The large variety of features at inclusive playgrounds offers more than just moments of fun — they deliver vital lessons, stimulation, and movement that can ease symptoms. Studies have found that movements like swinging help with memory loss and physical activity can improve balance and spatial awareness. These features can benefit adults as well as children.

“We are passionate about removing the many physical barriers found in today’s typical public playgrounds.“ Olenka says. “With physical barriers removed, we introduce and manage ongoing thoughtful programs to all abilities and ages both on and off the playground. That is the real magic of a Magical Bridge, where here, inclusion means everyone.”

How to find an accessible playground

Ask your local park district or look through an online directory to find an accessible or inclusive playground near you.

One online resource is Let Kids Play, which has a large directory of accessible and inclusive playgrounds around the country. Individual nonprofits like The Magical Bridge Foundation also have directories of their playgrounds. You’ll find photos, descriptions, addresses and maps to spaces meant for everyone.

How to advocate for an accessible playground

Unfortunately, not every community has an accessible playground. However, that doesn’t mean you’re out of options.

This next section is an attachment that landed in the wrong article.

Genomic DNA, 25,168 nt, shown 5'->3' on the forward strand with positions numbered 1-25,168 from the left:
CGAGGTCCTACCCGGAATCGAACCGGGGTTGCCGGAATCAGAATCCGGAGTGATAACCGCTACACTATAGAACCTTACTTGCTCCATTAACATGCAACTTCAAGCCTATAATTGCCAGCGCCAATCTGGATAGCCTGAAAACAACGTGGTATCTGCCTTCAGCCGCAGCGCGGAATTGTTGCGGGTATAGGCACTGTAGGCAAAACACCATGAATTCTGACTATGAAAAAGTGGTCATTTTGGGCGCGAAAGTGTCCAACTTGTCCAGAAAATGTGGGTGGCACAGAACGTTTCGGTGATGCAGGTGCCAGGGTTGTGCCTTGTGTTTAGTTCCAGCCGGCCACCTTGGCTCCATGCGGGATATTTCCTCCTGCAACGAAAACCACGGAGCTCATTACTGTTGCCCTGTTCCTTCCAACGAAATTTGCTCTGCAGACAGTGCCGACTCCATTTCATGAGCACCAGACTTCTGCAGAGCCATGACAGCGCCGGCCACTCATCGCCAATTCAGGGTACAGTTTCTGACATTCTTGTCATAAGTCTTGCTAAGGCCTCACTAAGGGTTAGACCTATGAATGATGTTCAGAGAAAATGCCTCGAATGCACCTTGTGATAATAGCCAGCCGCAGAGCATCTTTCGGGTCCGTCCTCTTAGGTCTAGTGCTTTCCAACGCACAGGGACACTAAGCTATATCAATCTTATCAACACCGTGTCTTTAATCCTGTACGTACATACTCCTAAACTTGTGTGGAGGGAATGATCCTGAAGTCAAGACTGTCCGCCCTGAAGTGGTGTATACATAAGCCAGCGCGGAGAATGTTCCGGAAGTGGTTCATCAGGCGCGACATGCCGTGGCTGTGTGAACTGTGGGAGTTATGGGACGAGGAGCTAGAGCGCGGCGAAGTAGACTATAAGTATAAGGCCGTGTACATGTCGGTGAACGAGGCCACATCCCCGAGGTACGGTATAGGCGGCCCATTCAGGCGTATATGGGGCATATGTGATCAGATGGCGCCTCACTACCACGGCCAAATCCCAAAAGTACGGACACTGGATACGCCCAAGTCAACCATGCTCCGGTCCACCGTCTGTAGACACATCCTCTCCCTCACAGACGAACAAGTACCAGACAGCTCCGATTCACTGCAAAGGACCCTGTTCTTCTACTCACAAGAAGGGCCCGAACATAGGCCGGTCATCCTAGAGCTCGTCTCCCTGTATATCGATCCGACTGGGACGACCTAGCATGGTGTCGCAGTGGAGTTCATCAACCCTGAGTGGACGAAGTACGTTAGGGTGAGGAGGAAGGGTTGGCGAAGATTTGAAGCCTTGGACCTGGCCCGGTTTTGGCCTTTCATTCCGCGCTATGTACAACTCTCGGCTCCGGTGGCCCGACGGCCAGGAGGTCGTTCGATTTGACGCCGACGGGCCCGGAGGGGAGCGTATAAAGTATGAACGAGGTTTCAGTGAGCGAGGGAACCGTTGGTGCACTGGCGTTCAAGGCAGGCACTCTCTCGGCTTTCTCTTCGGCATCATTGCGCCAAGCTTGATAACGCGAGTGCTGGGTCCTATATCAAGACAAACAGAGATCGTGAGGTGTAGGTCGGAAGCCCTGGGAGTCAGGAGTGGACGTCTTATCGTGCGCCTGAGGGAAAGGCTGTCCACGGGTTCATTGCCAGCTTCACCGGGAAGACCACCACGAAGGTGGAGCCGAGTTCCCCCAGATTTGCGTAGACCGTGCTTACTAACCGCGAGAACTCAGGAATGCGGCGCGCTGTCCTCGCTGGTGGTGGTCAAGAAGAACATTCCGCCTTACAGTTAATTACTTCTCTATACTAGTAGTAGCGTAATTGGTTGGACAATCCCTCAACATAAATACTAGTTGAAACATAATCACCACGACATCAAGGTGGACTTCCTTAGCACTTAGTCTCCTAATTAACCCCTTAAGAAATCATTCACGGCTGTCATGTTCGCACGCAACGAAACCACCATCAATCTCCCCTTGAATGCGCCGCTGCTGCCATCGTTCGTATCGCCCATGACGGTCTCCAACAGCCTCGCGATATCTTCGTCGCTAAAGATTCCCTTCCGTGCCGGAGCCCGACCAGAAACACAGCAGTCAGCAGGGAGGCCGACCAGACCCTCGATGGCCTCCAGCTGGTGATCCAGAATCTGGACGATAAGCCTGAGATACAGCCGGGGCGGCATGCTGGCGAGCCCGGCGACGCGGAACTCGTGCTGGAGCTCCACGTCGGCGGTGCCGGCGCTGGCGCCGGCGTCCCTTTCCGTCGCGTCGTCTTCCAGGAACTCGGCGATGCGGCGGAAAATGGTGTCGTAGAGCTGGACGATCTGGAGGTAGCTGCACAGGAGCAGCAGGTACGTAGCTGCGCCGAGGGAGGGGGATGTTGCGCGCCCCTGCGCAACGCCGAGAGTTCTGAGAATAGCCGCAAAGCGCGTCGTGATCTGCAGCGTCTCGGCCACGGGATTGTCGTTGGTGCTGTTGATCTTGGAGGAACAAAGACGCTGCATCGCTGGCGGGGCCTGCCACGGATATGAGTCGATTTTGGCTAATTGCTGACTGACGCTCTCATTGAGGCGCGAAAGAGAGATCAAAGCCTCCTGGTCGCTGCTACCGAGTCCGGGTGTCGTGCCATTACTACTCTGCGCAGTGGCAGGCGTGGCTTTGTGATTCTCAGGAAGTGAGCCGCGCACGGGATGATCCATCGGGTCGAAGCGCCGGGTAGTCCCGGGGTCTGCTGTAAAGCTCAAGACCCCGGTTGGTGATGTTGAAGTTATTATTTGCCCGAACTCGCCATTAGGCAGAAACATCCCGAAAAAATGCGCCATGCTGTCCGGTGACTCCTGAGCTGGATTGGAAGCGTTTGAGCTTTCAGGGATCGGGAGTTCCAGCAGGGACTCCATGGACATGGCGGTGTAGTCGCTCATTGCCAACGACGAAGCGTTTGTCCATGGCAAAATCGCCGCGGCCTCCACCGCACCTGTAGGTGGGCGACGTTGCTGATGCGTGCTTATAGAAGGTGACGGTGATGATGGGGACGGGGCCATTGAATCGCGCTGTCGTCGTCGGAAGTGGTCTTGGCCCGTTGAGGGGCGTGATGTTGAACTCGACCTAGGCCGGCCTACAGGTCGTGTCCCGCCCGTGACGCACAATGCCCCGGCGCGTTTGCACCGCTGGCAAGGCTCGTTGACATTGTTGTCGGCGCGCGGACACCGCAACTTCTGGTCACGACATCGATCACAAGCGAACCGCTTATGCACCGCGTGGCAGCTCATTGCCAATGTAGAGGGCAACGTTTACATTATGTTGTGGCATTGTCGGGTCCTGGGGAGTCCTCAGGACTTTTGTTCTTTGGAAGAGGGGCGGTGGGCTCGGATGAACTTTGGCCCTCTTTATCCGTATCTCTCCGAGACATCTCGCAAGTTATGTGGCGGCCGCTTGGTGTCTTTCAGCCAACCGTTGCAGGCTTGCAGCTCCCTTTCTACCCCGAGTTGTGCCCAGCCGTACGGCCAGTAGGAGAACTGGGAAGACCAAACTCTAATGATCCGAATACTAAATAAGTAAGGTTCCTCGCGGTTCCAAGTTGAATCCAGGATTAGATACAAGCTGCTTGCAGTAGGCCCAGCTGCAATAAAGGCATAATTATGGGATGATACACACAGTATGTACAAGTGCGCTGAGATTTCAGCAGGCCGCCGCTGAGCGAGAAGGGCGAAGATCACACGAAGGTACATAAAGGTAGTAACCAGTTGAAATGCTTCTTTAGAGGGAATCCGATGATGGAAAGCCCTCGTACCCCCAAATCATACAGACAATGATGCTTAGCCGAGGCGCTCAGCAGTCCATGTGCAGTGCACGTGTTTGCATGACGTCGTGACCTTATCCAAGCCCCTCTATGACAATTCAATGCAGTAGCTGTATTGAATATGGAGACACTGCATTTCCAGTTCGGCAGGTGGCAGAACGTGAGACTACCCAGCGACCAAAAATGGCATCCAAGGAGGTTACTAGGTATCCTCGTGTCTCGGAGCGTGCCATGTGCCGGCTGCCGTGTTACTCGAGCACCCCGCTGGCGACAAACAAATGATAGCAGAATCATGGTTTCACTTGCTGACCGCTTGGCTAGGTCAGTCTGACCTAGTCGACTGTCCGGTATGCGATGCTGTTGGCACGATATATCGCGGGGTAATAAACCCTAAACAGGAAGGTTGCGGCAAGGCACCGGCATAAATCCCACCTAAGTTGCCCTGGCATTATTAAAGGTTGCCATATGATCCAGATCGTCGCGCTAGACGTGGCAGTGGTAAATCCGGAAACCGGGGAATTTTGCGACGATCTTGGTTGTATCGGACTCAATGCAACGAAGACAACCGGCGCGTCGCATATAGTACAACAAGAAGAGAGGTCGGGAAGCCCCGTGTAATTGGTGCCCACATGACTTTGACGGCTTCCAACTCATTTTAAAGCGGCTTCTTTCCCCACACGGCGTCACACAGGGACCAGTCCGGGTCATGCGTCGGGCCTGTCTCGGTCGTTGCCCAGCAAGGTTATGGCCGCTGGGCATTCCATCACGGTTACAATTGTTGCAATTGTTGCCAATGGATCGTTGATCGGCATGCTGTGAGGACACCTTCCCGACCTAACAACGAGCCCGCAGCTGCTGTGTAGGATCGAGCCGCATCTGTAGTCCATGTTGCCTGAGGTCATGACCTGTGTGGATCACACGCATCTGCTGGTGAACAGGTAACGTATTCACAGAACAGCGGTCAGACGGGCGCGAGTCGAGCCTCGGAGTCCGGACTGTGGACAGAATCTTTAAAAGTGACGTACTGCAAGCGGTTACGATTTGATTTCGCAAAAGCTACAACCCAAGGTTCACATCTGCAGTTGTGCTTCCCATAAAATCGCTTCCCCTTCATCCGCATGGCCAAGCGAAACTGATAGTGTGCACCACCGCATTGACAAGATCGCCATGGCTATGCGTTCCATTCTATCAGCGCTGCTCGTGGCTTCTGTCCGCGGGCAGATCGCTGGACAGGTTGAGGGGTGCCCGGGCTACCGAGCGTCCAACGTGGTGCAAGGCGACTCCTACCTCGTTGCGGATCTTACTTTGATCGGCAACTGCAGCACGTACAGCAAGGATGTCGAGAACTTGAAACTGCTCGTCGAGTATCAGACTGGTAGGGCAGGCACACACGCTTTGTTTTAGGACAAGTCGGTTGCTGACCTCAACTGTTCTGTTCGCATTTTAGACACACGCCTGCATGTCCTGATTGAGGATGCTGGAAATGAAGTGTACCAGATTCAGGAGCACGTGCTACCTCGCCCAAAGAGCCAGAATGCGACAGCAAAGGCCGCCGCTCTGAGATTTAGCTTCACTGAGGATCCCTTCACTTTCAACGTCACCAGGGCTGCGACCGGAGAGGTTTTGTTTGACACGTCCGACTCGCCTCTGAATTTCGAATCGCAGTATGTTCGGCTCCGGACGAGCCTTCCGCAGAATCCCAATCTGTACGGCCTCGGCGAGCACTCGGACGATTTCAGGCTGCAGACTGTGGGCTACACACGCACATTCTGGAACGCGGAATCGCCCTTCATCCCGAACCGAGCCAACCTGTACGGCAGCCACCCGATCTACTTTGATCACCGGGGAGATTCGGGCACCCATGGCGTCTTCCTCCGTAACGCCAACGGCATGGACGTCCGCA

Stephanie Erbacher, a Gene Therapy Support Specialist at MDA, successfully advocated for an accessible swing at her local playground by contacting her parks department in Cedar Rapids, Iowa. She did research and provided the department with details on types of accessible swings her daughter, who has spinal muscular atrophy (SMA), could use.

“It took some back and forth with different people,” Stephanie says. “When I approached them, I said, ‘It would be really great if we could have a swing. How can I help?’ I think if you go into the conversation wanting to be a part of the solution versus demanding something, you’re going to see better results.”

Her efforts for a single swing grew into a city-wide effort. The parks department began prioritizing accessible playground equipment throughout the community. One conversation can lead to a larger movement that makes communities more inclusive for everyone.

“I have so many memories of playing at parks and on playgrounds as a child,” Stephanie says. “Up until that point, my daughter didn’t have the same opportunity because between inaccessible playgrounds at school and in the community, there wasn’t anything for her. The smile on her face on that swing was just priceless.”

You don’t have to go through this process alone. The resources below provide more information on accessible and inclusive playground design, as well as finding funding and building community partnerships.

“Communities that want to go above and beyond the ADA requirements for parks and playgrounds can find guidance from places like The Magical Bridge. We can help reimagine what’s possible,” Olenka says.

Next Steps and Useful Resources

Disclaimer: No content on this site should ever be used as a substitute for direct medical advice from your doctor or other qualified clinician.